Most of the time they’re difficult to recognize because they’re disguised as delays (as opposed to outright refusal to allow you to write or reinforcement of the outright certainty that you “can’t”).

But the result is the same: Your manuscript remains in your mind, unwritten.

Or you’ve started it and it lays in a drawer or remains in your computer, unfinished.

Or you’ve finished it but it remains unsubmitted and unpublished.

The critical voice has new tricks for each level of this journey. I’ll look at each level and help you recognize as many of the tricks as possible.

But let’s start at the beginning. Let’s say you want to write a novel. And let’s say you’ve gotten past all the “I can’t do this” stuff.

Now you’ve entered the realm of the “Prep Delays.” What are those?

I’ll be back with Chapter 1 to tell you.

Rolled out at 3. I was enticed by an email from MailChimp to read their new Terms of Use, which I did (an hour I’ll never get back).

Couldn’t leave well enough alone, so I also checked stats while I was there and learned that only around 65% of my Journal subscribers are actually opening the email. A sure cure for an elevated ego. Oh well.

If those of you who DO read the Journal have any recommendations or suggestions, please either drop a comment on the site or email me. Seriously, I’m listening.

Wrote the stuff above off and on, took breaks at 5 and 6:30, then at at little after 8 (now) to see my wife off. Back and to the WIP soon.

In the writing today, in preparation for Wes beginning to recount his story in his own words, I had to go back and re-read Chapter 12 of The Right Cut, the final novel of the original Wes Crowley series.

That has to be the most emotion-jerking chapter I’ve ever written. Like so many of us, I wondered momentarily whether I’d even written it or whether maybe someone else wrote it. Looks like today will be a good writing day, if a rough one emotionally.

So as it turned out, I wrote almost continually from 9:30 to 2:30 with a few short breaks and a couple of longer (20-minute) ones.

It was a good day.

Talk with you again tomorrow.

Of Interest

See “Adrenaline Rush – Writing Suspense 3” at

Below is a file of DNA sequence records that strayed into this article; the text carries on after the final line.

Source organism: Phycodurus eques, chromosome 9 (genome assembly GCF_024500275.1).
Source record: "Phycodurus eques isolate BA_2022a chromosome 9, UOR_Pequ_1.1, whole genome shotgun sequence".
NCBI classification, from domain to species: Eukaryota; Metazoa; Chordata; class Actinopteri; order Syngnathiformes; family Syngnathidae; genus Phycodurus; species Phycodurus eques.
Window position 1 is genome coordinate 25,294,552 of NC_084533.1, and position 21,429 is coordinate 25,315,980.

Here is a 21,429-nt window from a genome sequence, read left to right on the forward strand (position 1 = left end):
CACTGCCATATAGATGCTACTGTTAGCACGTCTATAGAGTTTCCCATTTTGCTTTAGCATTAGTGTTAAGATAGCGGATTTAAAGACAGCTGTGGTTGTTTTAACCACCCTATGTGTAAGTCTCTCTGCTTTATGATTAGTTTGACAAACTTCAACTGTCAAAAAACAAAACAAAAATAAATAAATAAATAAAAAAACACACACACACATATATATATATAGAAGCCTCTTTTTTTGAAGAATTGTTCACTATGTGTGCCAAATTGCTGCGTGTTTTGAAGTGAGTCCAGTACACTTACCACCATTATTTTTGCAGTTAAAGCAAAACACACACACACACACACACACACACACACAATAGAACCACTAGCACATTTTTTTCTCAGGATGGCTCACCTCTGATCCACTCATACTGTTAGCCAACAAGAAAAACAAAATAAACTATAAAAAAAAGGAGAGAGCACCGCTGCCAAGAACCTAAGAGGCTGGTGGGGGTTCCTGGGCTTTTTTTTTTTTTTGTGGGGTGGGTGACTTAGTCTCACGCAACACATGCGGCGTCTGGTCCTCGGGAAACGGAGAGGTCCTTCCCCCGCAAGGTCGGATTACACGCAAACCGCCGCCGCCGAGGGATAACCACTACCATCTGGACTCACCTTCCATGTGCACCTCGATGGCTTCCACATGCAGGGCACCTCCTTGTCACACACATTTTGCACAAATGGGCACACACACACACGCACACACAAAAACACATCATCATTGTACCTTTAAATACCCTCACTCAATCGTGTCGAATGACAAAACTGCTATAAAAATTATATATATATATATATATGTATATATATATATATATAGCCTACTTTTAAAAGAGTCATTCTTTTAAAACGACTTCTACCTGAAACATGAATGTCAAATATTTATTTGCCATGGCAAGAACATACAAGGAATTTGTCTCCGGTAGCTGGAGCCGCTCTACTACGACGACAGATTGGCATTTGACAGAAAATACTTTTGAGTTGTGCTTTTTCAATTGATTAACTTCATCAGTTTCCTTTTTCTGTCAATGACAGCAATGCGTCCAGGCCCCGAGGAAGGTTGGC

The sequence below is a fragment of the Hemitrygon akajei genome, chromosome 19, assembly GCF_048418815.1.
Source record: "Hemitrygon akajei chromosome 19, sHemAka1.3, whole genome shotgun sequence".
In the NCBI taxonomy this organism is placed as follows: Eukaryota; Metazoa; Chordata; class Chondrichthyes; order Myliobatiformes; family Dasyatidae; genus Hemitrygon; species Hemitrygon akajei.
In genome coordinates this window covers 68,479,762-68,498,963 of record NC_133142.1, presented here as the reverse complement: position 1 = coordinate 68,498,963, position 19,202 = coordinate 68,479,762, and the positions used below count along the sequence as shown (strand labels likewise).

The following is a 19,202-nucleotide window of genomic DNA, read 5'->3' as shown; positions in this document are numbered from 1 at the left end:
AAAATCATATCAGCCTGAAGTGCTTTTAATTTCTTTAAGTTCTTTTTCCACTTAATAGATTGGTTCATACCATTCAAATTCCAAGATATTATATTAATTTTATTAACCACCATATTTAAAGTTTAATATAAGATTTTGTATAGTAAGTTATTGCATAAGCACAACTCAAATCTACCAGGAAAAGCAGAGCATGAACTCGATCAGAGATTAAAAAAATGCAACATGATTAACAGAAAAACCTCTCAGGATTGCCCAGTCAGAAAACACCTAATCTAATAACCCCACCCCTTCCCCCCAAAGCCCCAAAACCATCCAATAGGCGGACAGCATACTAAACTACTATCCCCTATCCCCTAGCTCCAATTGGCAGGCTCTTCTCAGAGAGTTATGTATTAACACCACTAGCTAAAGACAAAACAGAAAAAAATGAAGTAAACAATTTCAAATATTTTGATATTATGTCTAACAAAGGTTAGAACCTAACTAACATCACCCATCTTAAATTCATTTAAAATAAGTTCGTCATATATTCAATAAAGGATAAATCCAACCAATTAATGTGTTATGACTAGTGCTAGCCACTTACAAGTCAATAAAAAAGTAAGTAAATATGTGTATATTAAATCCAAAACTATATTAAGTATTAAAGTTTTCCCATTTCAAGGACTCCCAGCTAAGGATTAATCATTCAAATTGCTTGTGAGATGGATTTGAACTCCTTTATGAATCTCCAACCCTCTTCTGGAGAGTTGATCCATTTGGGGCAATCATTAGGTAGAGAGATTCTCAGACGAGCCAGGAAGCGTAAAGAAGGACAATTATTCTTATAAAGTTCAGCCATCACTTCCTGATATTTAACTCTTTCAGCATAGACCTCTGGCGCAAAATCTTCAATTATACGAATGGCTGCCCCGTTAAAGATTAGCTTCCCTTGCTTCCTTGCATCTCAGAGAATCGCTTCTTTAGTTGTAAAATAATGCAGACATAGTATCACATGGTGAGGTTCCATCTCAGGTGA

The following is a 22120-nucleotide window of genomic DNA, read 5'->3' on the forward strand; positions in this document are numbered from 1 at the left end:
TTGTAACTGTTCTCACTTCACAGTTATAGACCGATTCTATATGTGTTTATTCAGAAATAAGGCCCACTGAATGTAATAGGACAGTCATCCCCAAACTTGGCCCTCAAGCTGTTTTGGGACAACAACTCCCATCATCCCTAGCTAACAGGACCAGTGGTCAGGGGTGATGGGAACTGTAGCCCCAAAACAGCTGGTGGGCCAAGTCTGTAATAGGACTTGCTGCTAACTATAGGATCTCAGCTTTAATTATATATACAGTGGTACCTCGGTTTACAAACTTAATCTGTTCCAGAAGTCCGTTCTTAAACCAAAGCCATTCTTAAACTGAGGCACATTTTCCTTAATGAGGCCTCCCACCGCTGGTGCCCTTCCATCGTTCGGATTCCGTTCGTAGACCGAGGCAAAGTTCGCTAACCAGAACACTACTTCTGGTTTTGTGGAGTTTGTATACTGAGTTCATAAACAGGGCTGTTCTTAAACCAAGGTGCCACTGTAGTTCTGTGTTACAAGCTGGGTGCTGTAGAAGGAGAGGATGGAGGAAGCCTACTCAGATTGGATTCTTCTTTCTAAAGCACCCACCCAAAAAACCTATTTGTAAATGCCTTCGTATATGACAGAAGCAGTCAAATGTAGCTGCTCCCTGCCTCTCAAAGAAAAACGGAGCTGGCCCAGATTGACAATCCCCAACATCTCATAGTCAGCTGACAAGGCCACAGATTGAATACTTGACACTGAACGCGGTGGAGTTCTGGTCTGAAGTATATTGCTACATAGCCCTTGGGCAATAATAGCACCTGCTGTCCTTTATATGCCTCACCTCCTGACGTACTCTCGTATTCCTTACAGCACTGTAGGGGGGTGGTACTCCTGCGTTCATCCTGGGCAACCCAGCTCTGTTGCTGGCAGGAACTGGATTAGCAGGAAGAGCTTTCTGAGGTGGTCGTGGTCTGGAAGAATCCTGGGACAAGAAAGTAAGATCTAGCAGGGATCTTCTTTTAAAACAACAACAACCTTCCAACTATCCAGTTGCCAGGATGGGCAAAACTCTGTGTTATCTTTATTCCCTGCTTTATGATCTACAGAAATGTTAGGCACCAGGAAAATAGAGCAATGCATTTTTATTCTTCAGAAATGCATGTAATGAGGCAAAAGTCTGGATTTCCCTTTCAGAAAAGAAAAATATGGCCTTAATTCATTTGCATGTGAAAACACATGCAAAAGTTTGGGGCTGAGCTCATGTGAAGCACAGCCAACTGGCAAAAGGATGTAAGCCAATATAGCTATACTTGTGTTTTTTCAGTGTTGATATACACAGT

See “Free Lecture, Classic Workshop, and Workshop Discounts” at

See Alison Holt’s “You must close your eyes” at

For some nostalgia and strictly for fun, see “TIGER BEAT and Other Things That Made Me a Reader” at

Fiction Words: 3696
Nonfiction Words: 1120 (Journal)
Total words for the day: 4816

Writing of In the Cantina at Noon (novel)

Day 10… 1365 words. Total words to date…… 20874
Day 11… 3696 words. Total words to date…… 24570

Total fiction words for the month……… 24570
Total fiction words for the year………… 286040
Total nonfiction words for the month… 16530
Total nonfiction words for the year…… 128390
Total words for the year (fiction and this blog)…… 414430

Calendar Year 2019 Novels to Date…………………… 6
Calendar Year 2019 Novellas to Date……………… X
Calendar Year 2019 Short Stories to Date… X
Novels (since Oct 19, 2014)…………………………………… 43
Novellas (since Nov 1, 2015)………………………………… 7
Short stories (since Apr 15, 2014)………………… 193
Short story collections……………………………………………… 31

2 thoughts on “The Daily Journal, Wednesday, May 15”

  1. Hey Harvey,

    Just wanted to mention the 65% email opening rate may be misleading. I use a tool in Gmail that blocks email trackers (mainly so I don’t get targeted spam), so Mailchimp wouldn’t register the fact that I’ve opened the email. I don’t see a way to disable this per mailing list, unfortunately.

    Thought I’d mention it as others may also be using such tools.

    • Thanks, Phillip, and thanks for commenting. No worries. At worst it only gives me an ego check, and frankly that’s something I could use from time to time. (grin)

      Also, I’m always practicing remaining unattached to outcome. I do my best to offer value for those who do read and/or click through. I can’t let the fact that 35% (or whatever percent) don’t bother reading the stuff affect me. If I did, I couldn’t be a writer at all.